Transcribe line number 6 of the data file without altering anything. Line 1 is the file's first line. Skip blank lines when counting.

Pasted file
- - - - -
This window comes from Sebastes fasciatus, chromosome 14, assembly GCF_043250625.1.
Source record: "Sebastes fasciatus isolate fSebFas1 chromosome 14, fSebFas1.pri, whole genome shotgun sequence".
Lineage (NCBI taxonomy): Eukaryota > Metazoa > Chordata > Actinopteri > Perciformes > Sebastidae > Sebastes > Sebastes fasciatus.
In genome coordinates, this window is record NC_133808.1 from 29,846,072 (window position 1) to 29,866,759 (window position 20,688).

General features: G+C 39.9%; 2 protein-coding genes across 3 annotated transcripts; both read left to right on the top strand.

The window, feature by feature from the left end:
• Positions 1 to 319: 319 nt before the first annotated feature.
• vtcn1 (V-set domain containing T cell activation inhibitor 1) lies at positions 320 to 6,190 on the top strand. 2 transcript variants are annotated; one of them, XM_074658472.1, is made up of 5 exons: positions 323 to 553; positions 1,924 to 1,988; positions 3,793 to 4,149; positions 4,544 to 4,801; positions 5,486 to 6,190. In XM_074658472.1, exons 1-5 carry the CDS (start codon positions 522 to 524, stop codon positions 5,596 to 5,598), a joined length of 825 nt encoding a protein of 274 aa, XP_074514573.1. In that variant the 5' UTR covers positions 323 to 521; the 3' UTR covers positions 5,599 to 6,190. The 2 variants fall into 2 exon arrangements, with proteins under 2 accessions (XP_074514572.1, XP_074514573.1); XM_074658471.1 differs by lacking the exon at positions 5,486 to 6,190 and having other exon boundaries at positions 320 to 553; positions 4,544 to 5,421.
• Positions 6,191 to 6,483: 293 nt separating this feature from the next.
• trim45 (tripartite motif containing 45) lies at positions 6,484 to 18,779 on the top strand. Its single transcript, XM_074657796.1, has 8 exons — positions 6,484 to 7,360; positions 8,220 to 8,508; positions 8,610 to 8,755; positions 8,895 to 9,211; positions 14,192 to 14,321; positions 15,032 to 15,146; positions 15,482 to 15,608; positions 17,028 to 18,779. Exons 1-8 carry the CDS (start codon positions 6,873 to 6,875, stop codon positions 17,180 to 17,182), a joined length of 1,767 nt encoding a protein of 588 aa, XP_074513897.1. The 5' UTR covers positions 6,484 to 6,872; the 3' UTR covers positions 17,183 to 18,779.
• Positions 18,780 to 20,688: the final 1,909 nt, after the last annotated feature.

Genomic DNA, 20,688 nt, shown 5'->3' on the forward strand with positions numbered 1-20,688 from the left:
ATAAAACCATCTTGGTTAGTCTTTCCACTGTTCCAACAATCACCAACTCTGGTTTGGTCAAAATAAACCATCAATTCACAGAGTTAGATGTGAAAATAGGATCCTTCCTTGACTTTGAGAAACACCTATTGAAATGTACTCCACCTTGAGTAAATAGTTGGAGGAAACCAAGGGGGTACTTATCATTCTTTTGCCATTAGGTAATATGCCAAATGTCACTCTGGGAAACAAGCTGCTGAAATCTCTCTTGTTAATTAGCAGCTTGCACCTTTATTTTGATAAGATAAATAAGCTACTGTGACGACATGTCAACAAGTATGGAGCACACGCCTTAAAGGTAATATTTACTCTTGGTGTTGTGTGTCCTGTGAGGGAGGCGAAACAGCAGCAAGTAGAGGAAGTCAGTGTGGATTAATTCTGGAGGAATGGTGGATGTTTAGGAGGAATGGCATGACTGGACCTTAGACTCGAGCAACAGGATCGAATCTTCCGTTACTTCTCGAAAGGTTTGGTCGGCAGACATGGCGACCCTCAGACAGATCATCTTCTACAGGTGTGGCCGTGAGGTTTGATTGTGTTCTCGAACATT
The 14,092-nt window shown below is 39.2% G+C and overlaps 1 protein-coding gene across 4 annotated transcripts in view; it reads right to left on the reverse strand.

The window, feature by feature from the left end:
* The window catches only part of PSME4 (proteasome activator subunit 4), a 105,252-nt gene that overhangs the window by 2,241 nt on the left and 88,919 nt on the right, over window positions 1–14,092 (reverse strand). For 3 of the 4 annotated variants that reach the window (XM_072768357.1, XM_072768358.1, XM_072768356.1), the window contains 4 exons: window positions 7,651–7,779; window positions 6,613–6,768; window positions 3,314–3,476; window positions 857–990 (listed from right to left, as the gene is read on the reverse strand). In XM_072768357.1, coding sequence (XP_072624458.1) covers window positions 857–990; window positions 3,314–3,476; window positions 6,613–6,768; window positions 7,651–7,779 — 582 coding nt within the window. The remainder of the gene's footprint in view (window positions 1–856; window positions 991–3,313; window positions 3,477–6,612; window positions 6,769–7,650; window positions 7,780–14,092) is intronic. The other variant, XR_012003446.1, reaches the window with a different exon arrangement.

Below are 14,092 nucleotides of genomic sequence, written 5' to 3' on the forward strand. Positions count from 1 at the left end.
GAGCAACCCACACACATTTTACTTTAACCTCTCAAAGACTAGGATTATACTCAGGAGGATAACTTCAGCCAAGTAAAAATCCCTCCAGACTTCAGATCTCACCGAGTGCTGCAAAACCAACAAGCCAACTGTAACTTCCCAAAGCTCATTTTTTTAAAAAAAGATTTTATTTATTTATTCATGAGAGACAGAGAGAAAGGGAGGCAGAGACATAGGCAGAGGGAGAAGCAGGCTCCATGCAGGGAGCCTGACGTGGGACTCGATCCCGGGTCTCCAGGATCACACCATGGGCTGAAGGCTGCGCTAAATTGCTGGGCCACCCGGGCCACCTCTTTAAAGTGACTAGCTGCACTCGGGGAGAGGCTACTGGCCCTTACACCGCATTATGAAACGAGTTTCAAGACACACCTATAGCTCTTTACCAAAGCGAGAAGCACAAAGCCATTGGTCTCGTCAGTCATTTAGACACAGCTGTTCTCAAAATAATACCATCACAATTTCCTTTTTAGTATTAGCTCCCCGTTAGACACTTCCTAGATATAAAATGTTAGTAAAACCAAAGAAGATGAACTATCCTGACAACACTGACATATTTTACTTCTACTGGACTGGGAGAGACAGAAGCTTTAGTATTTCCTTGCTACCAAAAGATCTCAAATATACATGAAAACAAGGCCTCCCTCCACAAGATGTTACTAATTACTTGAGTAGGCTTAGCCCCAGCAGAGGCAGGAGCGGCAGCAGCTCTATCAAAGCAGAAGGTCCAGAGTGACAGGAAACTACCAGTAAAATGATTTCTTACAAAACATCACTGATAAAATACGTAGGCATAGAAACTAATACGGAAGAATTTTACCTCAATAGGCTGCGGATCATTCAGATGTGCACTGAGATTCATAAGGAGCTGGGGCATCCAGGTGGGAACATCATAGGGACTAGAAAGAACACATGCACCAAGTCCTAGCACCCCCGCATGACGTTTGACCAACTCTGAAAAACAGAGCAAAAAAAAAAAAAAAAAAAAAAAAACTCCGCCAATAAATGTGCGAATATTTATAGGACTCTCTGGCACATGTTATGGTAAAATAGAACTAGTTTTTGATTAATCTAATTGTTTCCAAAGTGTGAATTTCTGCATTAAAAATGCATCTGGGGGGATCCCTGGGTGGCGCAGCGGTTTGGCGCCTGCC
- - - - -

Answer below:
The window, feature by feature from the left end: